New technique shown to significantly improve welfare of laboratory animals

September 28, 2015, University of Bristol
New technique shown to significantly improve welfare of laboratory animals

The refinement of a common handling technique used on laboratory animals for pre-clinical research can dramatically reduce stress levels and significantly improve welfare, according to the findings of a new study published in Scientific Reports.

The majority of involving laboratory animals require the administration of substances and, to facilitate this in rodents, animals are normally physically restrained. As part of the study, researchers from Bristol's School of Physiology and Pharmacology found that the physical restraint of the animal is the main cause of stress.

In this paper, the team demonstrate a new handling technique used on rats which avoids the use of physical restraint. The study then compared the physiological, behavioural and emotional impacts of restrained versus non-restrained injection procedures in the rodents to assess their . They found that the new handling method resulted in the rodents being in a more positive affective state, lowering their by around 50 per cent.

The results have important implications for scientific research as well as animal welfare as we know that the release of can alter an animal's physiological, neurochemical and psychological state as well as its response to drug treatments.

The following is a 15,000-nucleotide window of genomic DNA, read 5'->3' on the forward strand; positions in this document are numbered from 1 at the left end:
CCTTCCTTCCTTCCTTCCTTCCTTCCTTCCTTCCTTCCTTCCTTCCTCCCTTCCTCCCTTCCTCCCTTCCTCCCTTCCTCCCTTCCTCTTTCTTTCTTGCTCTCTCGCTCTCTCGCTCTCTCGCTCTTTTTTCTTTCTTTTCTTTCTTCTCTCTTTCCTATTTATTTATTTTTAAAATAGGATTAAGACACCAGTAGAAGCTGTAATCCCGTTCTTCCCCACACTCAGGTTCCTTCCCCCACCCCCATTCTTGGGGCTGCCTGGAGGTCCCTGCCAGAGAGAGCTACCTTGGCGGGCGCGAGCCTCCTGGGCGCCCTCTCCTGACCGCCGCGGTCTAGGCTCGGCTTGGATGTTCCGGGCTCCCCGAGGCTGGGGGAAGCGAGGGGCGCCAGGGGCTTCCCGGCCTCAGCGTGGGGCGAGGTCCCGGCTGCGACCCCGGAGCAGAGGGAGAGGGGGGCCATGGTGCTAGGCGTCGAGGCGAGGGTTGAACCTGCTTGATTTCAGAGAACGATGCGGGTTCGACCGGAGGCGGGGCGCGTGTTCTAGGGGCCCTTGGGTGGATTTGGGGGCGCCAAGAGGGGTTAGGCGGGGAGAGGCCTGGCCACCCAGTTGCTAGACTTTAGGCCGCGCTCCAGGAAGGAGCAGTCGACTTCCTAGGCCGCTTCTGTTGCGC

Dr Emma Robinson, lead author of the study from Bristol's School of Physiology and Pharmacology, said: "While major steps have been made in the development of alternatives to using animal models in research and to reduce the number of procedures undertaken, further improvements in can be made through refining existing procedures.

"This study highlights important welfare implications associated with physical restraint and demonstrates a new method to reduce this which benefits the animal's welfare as well as experimental outcomes."

Explore further: Animal welfare could be improved by new understanding of their emotions

More information: "Reducing the stress of drug administration: implications for the 3Rs." Scientific Reports 5, DOI: 10.1038/srep14288

Related Stories

Improved farm animal welfare – added value or a necessity?

August 10, 2015

Several years ago I started to study an economic issue related to farm animal welfare. Quite soon I realized that this issue can trigger an intensive discussion and receive attention among citizens and in the media. Almost ...

Stress in pet cats—how it manifests and how to manage it

June 22, 2015

A variety of day-to-day events - from conflicts with other cats to changes in their daily routine - can cause cats to become stressed. This can trigger a number of behavioural changes and be detrimental to their welfare.

Recommended for you

How stem cells self-organize in the developing embryo

January 16, 2019

Embryonic development is a process of profound physical transformation, one that has challenged researchers for centuries. How do genes and molecules control forces and tissue stiffness to orchestrate the emergence of form ...

60 percent of coffee varieties face 'extinction risk'

January 16, 2019

Three in five species of wild coffee are at risk of extinction as a deadly mix of climate change, disease and deforestation puts the future of the world's favourite beverage in jeopardy, new research warned Wednesday.


Please sign in to add a comment. Registration is free, and takes less than a minute. Read more

Click here to reset your password.
Sign in to get notified via email when new comments are made.